Vote questions: Lost military ballots only part of 2008 election story
It should not surprise anyone that there are still questions being raised -- and some uncomfortable discoveries being made -- about the 2008 election.
But it absolutely should convince anyone who hopes to be an advocate for fair and legal elections that the process needs to be overhauled.
The lost military absentee ballots, and new accusations about falsification of voter records by ACORN volunteers, suggest that there is a serious reason to look harder at decisions that have been made recently to lift some of the safeguards that were designed to keep the process fair and honest.
The idea behind immediate registration and voting was to open up the process to more Americans.
And that is a mistake. Not because we want fewer people to vote, but because there should be a bit of effort that needs to be made to have your vote counted.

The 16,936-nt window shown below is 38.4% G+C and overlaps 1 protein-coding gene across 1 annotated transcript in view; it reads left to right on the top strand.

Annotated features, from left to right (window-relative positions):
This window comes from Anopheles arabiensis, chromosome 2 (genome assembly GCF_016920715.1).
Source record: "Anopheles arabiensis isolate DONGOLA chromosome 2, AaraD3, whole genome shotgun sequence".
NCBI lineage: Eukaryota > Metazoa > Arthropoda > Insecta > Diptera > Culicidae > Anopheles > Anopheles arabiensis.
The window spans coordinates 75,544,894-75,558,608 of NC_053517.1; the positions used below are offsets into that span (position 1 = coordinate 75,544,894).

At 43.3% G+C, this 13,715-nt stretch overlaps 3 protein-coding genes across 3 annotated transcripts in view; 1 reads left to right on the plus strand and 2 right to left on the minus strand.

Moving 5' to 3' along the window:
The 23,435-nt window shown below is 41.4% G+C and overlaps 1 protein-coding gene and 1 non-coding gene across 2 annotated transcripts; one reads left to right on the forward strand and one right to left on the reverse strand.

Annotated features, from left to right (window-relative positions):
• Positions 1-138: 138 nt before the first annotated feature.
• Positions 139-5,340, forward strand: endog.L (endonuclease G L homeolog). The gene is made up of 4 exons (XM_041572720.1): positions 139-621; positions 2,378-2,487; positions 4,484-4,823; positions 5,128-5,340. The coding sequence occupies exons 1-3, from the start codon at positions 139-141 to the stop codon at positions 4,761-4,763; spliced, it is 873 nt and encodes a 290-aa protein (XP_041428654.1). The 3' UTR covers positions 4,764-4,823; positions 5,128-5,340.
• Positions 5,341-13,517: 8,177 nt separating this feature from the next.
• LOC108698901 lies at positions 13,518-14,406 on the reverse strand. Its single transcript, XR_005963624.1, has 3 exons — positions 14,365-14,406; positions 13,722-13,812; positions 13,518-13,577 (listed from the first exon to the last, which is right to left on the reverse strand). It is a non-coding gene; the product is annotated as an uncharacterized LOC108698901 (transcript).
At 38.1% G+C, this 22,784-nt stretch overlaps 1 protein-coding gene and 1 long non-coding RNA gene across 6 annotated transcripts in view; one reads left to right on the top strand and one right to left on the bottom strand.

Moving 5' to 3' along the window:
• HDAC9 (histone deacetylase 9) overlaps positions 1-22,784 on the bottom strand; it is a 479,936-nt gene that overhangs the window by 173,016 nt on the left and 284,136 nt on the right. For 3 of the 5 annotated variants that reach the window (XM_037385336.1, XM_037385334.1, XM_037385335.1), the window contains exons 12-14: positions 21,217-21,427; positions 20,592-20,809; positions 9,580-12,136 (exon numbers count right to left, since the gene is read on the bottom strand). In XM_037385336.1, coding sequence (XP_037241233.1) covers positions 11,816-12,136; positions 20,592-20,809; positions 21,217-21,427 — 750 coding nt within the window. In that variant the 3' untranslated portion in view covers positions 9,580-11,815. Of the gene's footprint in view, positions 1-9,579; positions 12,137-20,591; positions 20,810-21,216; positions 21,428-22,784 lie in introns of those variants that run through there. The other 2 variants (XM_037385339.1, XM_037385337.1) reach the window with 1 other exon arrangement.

Asking someone to register in advance, to present identification and to prove residency is no great chore -- and no barrier for anyone, regardless of their socioeconomic status. It is only a hindrance for those who choose to cheat.
What we have to do is to stop bending the rules for those who do not seem to appreciate the enormity of their right to choose their leaders -- and to demand some accountability and effort from them if they choose to exercise their rights.
Flooding a ballot box is dishonest and defies the democratic process. It is not what America should stand for.
And making sure that every vote that is cast -- no matter whom it is for -- is counted, especially those of the men and women who are laying their lives on the line for this country, should be a top priority.
This process needs a good hard look -- and soon.
By the time 2010 rolls around, we should have a handle on the concerns.
And by 2012, we had better be able to get it right.
Published in Editorials on May 14, 2009 11:06 AM